"To accept the contrary view of the petitioner would give rise to a dangerous precedent in that there would be no end to a hearing before respondent court because, every time a party is aggrieved by its decision, he can have it set aside by asking to be allowed to present additional evidence without having to comply with the requirements of a motion for new trial based on newly discovered evidence.  Rule 13, Section 5 of the Rules of the Court of Tax Appeals should not be ignored at will and at random to the prejudice of the orderly presentation of issues and their resolution.  To do so would affect, to a considerable extent, the stability of judicial decisions."
We are left with no recourse but to conclude that this is a simple case of negligence on the part of the petitioner.  For this act of negligence, the petitioner cannot be allowed to seek refuge in a liberal application of the Rules.  For it should not be forgotten that the first and fundamental concern of the rules of procedure is to secure a just determination of every action.  In the case at bench, a liberal application of the rules of procedure to suit the petitioner's purpose would clearly pave the way for injustice as it would be rewarding an act of negligence with undeserved tolerance.[38] (Underscoring supplied)
At all events, the alleged "newly discovered evidence" that PLDT seeks to offer does not suffice to establish its claim for refund, as it would still have to comply with Revenue Regulation 6-85 by proving that the redundant employees, on whose behalf it filed the claim for refund, declared the separation pay received as part of their gross income. Furthermore, the same Revenue Regulation requires that "the fact of withholding is established by a copy of the statement duly issued by the payor to the payee (BIR Form No.  1743.1) showing the amount paid and the amount of tax withheld therefrom."

WHEREFORE, the petition is DENIED.

Costs against petitioner.


Quisumbing, (Chairperson), Carpio, Tinga, and Velasco, Jr., JJ., concur.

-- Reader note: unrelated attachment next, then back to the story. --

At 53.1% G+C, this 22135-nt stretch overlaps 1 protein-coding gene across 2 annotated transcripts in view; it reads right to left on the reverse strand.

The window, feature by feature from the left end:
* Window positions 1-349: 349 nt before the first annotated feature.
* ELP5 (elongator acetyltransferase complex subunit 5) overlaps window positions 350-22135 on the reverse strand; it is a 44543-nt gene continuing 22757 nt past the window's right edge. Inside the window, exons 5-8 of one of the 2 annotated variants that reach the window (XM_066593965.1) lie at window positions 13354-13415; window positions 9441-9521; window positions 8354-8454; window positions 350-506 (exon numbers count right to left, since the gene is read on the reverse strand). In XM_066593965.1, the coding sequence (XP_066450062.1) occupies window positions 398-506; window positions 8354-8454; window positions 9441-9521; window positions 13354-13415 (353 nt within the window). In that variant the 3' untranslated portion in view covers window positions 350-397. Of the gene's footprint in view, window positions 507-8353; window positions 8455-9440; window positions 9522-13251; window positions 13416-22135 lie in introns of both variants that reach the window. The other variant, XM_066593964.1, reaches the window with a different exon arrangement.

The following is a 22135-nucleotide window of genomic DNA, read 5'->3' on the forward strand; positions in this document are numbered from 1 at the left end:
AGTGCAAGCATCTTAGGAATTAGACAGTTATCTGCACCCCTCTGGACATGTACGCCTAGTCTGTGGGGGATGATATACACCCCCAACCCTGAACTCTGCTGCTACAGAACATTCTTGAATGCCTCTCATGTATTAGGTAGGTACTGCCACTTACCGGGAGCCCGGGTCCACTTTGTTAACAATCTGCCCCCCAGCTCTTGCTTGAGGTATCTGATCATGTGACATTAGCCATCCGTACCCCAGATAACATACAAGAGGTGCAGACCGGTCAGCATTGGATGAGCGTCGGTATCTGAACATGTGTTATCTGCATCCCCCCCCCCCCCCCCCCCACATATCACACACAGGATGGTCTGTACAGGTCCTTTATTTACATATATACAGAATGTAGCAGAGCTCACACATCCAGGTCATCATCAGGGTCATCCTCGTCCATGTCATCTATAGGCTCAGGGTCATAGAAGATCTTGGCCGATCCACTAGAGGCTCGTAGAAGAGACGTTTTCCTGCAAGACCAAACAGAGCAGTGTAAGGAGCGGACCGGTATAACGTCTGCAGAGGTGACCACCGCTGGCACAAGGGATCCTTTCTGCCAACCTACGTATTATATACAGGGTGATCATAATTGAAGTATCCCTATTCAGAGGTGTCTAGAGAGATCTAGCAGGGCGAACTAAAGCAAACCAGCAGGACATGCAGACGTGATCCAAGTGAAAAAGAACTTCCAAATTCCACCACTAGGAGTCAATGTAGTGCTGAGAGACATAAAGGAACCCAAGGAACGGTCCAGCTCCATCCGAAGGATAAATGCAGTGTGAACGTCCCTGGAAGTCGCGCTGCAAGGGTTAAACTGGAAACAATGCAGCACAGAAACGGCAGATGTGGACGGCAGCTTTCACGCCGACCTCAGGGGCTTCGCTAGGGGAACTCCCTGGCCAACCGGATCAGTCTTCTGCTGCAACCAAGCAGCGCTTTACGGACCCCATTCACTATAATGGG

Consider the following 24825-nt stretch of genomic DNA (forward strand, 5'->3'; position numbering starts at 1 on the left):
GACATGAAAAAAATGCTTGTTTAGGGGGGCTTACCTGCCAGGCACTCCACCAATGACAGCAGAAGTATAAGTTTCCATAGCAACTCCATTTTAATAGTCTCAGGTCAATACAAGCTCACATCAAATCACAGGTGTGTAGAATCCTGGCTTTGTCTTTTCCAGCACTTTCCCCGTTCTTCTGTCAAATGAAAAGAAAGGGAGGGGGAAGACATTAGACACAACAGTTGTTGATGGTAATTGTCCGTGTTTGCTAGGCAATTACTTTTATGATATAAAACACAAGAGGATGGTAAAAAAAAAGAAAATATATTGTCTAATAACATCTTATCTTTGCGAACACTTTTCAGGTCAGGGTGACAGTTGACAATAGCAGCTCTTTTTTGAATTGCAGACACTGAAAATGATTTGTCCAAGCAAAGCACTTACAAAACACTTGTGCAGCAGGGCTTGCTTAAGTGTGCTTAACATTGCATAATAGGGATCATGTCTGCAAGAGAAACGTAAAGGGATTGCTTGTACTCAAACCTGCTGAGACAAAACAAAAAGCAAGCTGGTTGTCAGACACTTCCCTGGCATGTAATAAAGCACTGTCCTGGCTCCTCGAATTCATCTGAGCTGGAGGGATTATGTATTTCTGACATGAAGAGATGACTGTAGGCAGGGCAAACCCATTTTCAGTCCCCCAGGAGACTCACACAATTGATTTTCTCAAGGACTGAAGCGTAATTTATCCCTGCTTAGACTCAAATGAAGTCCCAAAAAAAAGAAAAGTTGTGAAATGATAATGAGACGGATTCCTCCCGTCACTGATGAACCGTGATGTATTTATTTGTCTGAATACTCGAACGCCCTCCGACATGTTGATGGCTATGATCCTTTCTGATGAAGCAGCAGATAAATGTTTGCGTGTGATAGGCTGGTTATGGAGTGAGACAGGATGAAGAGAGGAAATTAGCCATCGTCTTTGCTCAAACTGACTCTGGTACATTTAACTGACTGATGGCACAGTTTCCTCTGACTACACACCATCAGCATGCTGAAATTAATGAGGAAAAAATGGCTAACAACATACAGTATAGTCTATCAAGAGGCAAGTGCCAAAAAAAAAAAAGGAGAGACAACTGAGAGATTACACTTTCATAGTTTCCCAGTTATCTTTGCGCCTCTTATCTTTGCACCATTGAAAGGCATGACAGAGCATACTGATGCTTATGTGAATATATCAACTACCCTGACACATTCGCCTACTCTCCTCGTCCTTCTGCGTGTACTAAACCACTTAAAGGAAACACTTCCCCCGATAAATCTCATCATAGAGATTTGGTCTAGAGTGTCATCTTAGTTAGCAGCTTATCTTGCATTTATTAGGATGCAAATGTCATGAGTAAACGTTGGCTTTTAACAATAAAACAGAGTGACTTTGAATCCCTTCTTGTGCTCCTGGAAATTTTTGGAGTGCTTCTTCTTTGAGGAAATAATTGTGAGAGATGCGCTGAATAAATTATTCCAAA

[1] Presidential Decree No.  1158 as amended, also known as the National Internal Revenue Code of 1977.

[2] The same provision has been incorporated in Section 32(B)(6)(b) of the National Internal Revenue Code of 1997.

[3] CTA records, pp.  40-42.

[4] Id.  at 41.

[5] Id.  at 47.

[6] Id.  at 92-94; TSN, September 1, 1998, pp.  4-5.

[7] Id.  at 5-6.

[8] CTA records, pp.  113-120, 147-150, 159-160.

[9] Id.  at 160, 203.

[10] Penned by Court of Tax Appeals Presiding Judge Ernesto D.  Acosta, with the concurrence of Associate Judges Ramon O.  de Veyra and Amancio Q.  Saga.  Id.  at 221-230.

[11] Id.  at 226.

[12] Id.  at 231 (second of two consecutive pages both numbered "231")-241.

[13] Id.  at 232.

[14] Id.  at 345-348.

[15] CA rollo, pp.  11-32.

[16] Penned by then-Court of Appeals Associate Justice Romeo Callejo, Sr., with the concurrences of Associate Justices Remedios Salazar-Fernando and Perlita J.  Tria Tirona.  Id.  at 623-650.

[17] Id.  at 653-659.

[18] Id.  at 707-708.

[19] Rollo, pp.  10-43.

[20] Id.  at 16.

[21] Id.  at 18-19.

[22] Vide Far East Bank and Trust Company v.  Court of Appeals, G.R.  No.  129130, December 9, 2005, 477 SCRA 49, 57-58.

[23] Id.  at 54, citing Revenue Regulation 6-85.

[24] CTA records, p.  229.

[25] Supra note 22 at 54, citing Revenue Regulation 6-85.

[26] Id.  at 52.

[27] CTA records, p.  122.

[28] G.R.  No.  145526, March 16, 2007, 518 SCRA 425.

[29] G.R.  No.  153204, August 31, 2005, 468 SCRA 571.

[30] Supra note 28 at 432.

[31] RULES OF COURT, Rule 37, Section 1.

[32] Vide RULES OF COURT, Rule 37, Section 2.

[33] Tumang v.  Court of Appeals, G.R.  No.  82072, April 17, 1989, 172 SCRA 328, 335 (citation omitted).

[34] CA rollo, p.  647.

[35] Id.  at 649-unnumbered page between pp.  649 and 650.

[36] Rollo, pp.  33-34.

[37] G.R.  No.  113703, January 31, 1997, 267 SCRA 313.

[38] Id.  at 319.